Some of the assignments required for the class included writing a paper about our own personal leadership philosophy. I loved this assignment because I was able to explain my own philosophy and tell why I do the things I do. Another assignment was leading a Leadership Initiative. We were put into groups of three and had to lead a learning activity that taught a concept of leadership to one half of the class. The Leadership Workshop was my favorite task. While working in a group, a few members of my cohort and I were required to facilitate a workshop that explained a leadership theory. The workshop had to include an activity and a powerpoint and it lasted around a half hour long. This was my favorite task because I learn best with hands-on-activities, and it made it easier to memorize the different leadership theories.

My favorite part of this class was gaining experience and knowledge on how to facilitate activities and workshops. I was able to interact with my fellow LAS members while getting help from the awesome TA’s. Now that I have participated in LDR200L, I am ready to sign my minor in Leadership and experience new courses in the future. I learned how to give a presentation that got straight to the point while being organized and clean. Because of this class, I feel more confident in public speaking and talking in front of a large group of people. I became a better listener and learned how to properly communicate with someone else and give feedback that helps them. I can’t wait to pursue my minor of Leadership and I am ready for the next LDR class!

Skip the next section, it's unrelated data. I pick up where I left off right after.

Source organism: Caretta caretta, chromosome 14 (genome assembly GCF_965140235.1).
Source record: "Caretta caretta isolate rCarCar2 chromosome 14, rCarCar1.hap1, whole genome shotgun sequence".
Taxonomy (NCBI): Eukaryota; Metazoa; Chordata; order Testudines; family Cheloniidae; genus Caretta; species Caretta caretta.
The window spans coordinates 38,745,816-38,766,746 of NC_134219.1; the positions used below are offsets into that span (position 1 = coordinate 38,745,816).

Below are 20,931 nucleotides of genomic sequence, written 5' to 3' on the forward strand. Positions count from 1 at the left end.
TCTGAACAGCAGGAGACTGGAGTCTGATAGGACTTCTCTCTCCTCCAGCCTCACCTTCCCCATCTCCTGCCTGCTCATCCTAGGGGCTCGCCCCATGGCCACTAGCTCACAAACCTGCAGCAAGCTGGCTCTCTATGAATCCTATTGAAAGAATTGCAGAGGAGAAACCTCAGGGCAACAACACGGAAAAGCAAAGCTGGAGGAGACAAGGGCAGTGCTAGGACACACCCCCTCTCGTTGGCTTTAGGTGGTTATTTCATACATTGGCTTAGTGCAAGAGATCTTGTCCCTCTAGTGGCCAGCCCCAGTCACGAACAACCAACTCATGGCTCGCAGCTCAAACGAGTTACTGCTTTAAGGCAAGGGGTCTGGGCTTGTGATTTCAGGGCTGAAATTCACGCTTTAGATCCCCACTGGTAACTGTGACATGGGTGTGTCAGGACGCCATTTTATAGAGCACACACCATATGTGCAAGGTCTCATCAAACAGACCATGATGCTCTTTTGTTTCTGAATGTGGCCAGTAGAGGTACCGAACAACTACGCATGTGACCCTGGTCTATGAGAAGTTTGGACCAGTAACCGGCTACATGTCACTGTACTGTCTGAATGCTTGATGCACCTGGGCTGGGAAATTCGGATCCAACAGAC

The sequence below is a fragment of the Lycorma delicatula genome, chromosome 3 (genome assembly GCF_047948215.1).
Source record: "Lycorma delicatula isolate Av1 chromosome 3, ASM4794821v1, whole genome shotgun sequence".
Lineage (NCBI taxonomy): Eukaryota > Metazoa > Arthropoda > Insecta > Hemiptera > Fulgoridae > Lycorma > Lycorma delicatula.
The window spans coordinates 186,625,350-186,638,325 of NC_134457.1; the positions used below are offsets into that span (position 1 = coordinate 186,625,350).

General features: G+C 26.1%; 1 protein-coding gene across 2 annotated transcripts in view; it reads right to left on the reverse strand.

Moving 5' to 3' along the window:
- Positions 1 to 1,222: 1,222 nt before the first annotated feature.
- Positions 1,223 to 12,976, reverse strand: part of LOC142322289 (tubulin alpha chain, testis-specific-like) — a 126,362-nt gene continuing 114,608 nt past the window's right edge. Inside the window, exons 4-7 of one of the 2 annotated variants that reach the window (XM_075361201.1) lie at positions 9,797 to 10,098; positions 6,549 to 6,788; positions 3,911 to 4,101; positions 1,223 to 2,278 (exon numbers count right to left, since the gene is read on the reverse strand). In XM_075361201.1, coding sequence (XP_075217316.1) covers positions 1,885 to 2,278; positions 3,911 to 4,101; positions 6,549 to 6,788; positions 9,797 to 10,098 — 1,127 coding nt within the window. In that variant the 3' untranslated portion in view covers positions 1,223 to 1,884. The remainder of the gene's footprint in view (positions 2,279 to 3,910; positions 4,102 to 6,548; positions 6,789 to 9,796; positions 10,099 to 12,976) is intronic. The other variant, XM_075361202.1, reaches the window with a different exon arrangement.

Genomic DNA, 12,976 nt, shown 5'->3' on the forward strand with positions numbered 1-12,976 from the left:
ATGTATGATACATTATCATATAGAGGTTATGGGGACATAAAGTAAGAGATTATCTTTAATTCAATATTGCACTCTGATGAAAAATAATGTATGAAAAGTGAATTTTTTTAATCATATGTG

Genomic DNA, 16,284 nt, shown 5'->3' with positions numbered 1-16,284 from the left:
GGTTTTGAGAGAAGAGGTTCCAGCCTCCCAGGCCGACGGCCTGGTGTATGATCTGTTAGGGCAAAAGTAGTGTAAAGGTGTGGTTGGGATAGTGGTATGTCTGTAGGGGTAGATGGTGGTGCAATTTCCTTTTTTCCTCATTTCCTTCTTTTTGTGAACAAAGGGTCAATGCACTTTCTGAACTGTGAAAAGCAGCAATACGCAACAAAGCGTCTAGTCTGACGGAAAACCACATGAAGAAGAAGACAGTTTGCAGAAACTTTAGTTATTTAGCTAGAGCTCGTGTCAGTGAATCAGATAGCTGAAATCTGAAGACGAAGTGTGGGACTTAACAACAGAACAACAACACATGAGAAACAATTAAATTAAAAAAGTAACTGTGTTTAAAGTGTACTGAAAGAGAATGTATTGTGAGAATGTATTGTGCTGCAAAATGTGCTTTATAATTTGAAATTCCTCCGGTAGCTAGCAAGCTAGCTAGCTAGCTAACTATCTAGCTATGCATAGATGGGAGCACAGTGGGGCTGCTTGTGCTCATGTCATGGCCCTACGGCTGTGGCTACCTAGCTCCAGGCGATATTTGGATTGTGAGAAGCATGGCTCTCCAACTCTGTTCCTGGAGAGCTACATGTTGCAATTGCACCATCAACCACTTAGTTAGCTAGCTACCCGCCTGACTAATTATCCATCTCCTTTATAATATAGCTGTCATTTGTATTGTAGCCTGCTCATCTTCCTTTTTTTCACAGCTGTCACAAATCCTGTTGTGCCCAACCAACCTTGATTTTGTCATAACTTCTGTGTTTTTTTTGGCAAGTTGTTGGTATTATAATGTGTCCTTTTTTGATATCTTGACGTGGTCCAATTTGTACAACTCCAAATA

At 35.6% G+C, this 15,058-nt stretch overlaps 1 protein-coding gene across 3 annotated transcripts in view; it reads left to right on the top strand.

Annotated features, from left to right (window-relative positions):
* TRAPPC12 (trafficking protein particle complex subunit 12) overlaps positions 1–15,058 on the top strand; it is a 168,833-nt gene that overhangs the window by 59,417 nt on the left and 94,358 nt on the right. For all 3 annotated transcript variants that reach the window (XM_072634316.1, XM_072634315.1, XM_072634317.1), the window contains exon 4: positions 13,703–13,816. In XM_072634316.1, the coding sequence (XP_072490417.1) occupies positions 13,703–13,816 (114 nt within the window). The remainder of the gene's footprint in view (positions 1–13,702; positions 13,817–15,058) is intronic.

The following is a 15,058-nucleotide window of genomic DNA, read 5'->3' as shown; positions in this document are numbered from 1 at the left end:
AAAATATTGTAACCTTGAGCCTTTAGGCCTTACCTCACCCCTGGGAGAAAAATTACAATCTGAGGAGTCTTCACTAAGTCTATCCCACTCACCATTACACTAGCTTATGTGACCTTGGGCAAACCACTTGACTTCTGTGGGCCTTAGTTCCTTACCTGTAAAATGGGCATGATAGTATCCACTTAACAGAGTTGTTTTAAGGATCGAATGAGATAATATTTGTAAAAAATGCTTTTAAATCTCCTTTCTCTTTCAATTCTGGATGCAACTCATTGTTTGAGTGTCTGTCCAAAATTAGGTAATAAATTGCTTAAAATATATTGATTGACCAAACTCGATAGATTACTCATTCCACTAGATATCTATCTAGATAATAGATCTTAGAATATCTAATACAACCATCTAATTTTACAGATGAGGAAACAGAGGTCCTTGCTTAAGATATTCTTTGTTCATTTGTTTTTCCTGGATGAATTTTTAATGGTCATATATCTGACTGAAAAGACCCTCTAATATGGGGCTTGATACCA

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Leadership Development, Leadership Training

Relay For Life: LEAD Team

Being a part of an LAS LEAD team is one of the things required for the protocol, and I had the pleasure of working on the Relay For Life team. Over the course of the semester, we had a few meetings to discuss fundraisers and events that we would plan leading up to Relay. This LEAD team was my number one choice and I was super excited to get involved with the event.

Relay For Life took place on March 25th from noon until midnight. As a part of the Leadership Institute’s Relay team, we worked the table for the majority of the day. We set up a table with LI apparel and cookies and set a suggested donation amount of $5.00 for t-shirts and $1.00 for cookies. We also had a “Pie the LI” event where you could donate $2.00 and smash a plateful of whipped cream onto the face of one of the members of our team. This raised some extra money for our team and everyone got a good laugh out of it. Relay For Life was so much fun and I got to walk around the track and hear stories from the incredible survivors.

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Now that I have participated in Relay, I can easily say it is something that I’m looking forward to doing every year. Relay inspired me to appreciate my family members as much as I can and never take anything for granted. I lost my grandma to breast cancer, and there isn’t a day that goes by that I don’t miss her. Relay For Life is an amazing event that I highly encourage everyone to be a part of. Our LI team raised over $1,700 to donate to research. The event was so much fun and I can’t wait to participate in Relay next year!